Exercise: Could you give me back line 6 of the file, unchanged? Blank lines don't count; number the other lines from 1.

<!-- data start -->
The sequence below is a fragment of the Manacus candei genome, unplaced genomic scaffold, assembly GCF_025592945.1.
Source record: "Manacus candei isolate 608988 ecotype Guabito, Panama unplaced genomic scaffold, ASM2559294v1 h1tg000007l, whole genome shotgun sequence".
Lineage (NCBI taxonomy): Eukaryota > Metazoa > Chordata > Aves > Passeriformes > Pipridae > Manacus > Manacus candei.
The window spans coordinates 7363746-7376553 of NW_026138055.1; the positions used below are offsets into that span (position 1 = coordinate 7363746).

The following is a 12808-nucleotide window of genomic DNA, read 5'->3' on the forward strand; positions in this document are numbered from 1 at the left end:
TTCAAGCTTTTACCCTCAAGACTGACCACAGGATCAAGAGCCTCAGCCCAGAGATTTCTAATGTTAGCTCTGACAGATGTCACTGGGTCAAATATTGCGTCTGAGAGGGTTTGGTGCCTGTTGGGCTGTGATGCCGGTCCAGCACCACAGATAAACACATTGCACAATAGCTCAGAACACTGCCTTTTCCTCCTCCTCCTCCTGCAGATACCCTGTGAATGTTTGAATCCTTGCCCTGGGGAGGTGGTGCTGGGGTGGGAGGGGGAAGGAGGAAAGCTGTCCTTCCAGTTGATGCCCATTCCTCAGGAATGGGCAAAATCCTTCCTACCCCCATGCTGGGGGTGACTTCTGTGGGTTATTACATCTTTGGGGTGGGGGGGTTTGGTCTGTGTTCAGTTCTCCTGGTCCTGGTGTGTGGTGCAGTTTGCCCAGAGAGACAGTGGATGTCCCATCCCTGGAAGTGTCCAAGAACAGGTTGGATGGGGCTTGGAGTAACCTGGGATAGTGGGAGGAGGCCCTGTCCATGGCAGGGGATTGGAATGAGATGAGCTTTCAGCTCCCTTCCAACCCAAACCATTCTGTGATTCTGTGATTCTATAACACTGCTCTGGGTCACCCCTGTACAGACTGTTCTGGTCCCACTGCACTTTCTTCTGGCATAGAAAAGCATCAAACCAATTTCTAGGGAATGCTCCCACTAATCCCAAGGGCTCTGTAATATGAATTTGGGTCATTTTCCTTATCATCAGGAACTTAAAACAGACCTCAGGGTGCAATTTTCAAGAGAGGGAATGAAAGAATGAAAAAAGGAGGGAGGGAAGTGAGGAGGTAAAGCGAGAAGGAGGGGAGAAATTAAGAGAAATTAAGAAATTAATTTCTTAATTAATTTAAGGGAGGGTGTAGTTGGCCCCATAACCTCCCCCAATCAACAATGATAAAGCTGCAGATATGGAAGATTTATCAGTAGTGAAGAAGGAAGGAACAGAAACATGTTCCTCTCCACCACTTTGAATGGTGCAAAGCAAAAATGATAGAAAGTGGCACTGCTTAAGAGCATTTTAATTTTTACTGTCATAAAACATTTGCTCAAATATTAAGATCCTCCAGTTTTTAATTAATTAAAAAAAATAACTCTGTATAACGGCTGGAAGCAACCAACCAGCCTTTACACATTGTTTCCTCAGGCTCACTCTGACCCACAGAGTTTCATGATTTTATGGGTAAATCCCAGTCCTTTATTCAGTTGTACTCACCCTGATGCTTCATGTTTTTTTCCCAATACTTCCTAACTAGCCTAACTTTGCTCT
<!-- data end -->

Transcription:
TTCAAGCTTTTACCCTCAAGACTGACCACAGGATCAAGAGCCTCAGCCCAGAGATTTCTAATGTTAGCTCTGACAGATGTCACTGGGTCAAATATTGCGTCTGAGAGGGTTTGGTGCCTGTTGGGCTGTGATGCCGGTCCAGCACCACAGATAAACACATTGCACAATAGCTCAGAACACTGCCTTTTCCTCCTCCTCCTCCTGCAGATACCCTGTGAATGTTTGAATCCTTGCCCTGGGGAGGTGGTGCTGGGGTGGGAGGGGGAAGGAGGAAAGCTGTCCTTCCAGTTGATGCCCATTCCTCAGGAATGGGCAAAATCCTTCCTACCCCCATGCTGGGGGTGACTTCTGTGGGTTATTACATCTTTGGGGTGGGGGGGTTTGGTCTGTGTTCAGTTCTCCTGGTCCTGGTGTGTGGTGCAGTTTGCCCAGAGAGACAGTGGATGTCCCATCCCTGGAAGTGTCCAAGAACAGGTTGGATGGGGCTTGGAGTAACCTGGGATAGTGGGAGGAGGCCCTGTCCATGGCAGGGGATTGGAATGAGATGAGCTTTCAGCTCCCTTCCAACCCAAACCATTCTGTGATTCTGTGATTCTATAACACTGCTCTGGGTCACCCCTGTACAGACTGTTCTGGTCCCACTGCACTTTCTTCTGGCATAGAAAAGCATCAAACCAATTTCTAGGGAATGCTCCCACTAATCCCAAGGGCTCTGTAATATGAATTTGGGTCATTTTCCTTATCATCAGGAACTTAAAACAGACCTCAGGGTGCAATTTTCAAGAGAGGGAATGAAAGAATGAAAAAAGGAGGGAGGGAAGTGAGGAGGTAAAGCGAGAAGGAGGGGAGAAATTAAGAGAAATTAAGAAATTAATTTCTTAATTAATTTAAGGGAGGGTGTAGTTGGCCCCATAACCTCCCCCAATCAACAATGATAAAGCTGCAGATATGGAAGATTTATCAGTAGTGAAGAAGGAAGGAACAGAAACATGTTCCTCTCCACCACTTTGAATGGTGCAAAGCAAAAATGATAGAAAGTGGCACTGCTTAAGAGCATTTTAATTTTTACTGTCATAAAACATTTGCTCAAATATTAAGATCCTCCAGTTTTTAATTAATTAAAAAAAATAACTCTGTATAACGGCTGGAAGCAACCAACCAGCCTTTACACATTGTTTCCTCAGGCTCACTCTGACCCACAGAGTTTCATGATTTTATGGGTAAATCCCAGTCCTTTATTCAGTTGTACTCACCCTGATGCTTCATGTTTTTTTCCCAATACTTCCTAACTAGCCTAACTTTGCTCT